The supremacist five claimed that most other countries don't execute 17-year-olds. However, most other countries don't have capital punishment at all, so there is no distinction between 17- and 18-year-olds. Furthermore, most other countries don't allow jury trials or other Bill of Rights guarantees, so who knows if the accused ever gets what we would call a fair trial? Over 90% of jury trials are in the United States, and we certainly don't want to conform to non-jury-trial countries.

    The five supremacist justices must think they can dictate evolution of the meaning of treaties as well as of the text of the Constitution. They cited the United Nations Convention on the Rights of the Child, which our Senate year after year has refused to ratify. They also cited the International Covenant on Civil and Political Rights, which we ratified only with a reservation specifically excluding the matter of juvenile capital punishment. The Court accepted amicus briefs from Mikhail Gorbachev and from 48 foreign countries.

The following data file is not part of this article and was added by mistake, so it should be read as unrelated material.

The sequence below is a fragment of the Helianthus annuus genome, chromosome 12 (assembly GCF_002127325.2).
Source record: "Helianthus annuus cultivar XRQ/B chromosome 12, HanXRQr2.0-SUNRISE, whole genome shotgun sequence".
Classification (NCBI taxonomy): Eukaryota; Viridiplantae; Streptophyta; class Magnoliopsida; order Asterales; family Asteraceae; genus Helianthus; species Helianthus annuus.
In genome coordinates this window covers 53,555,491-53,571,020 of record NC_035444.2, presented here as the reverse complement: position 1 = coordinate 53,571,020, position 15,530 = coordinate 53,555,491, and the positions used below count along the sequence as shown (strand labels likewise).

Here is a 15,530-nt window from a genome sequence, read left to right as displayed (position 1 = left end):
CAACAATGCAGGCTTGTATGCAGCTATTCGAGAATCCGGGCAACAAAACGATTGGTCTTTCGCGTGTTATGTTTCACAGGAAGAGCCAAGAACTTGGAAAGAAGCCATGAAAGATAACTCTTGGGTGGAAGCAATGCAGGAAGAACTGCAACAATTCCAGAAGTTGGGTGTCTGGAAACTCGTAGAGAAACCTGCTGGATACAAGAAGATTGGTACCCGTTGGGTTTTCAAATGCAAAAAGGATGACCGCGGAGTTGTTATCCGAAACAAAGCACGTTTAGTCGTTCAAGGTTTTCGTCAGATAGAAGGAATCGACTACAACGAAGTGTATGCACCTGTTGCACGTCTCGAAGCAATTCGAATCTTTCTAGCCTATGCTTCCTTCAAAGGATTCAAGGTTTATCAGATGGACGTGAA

DC sniper Lee Malvo was 17 during his infamous killing rampage, so now serial killers like him won't have to worry about the death penalty. The terrorists and the vicious Salvadoran gangs will be able to assign 17-year-olds as their hit men so they can "get away with it."

    We recall that the Supreme Court ruled in Planned Parenthood v. Casey in 1992 that it could not overturn Roe v. Wade because that might undermine "the Court's legitimacy." But in the Simmons case, the Court flatly overturned its own decision about juvenile capital punishment in Stanford v. Kentucky only 16 years ago.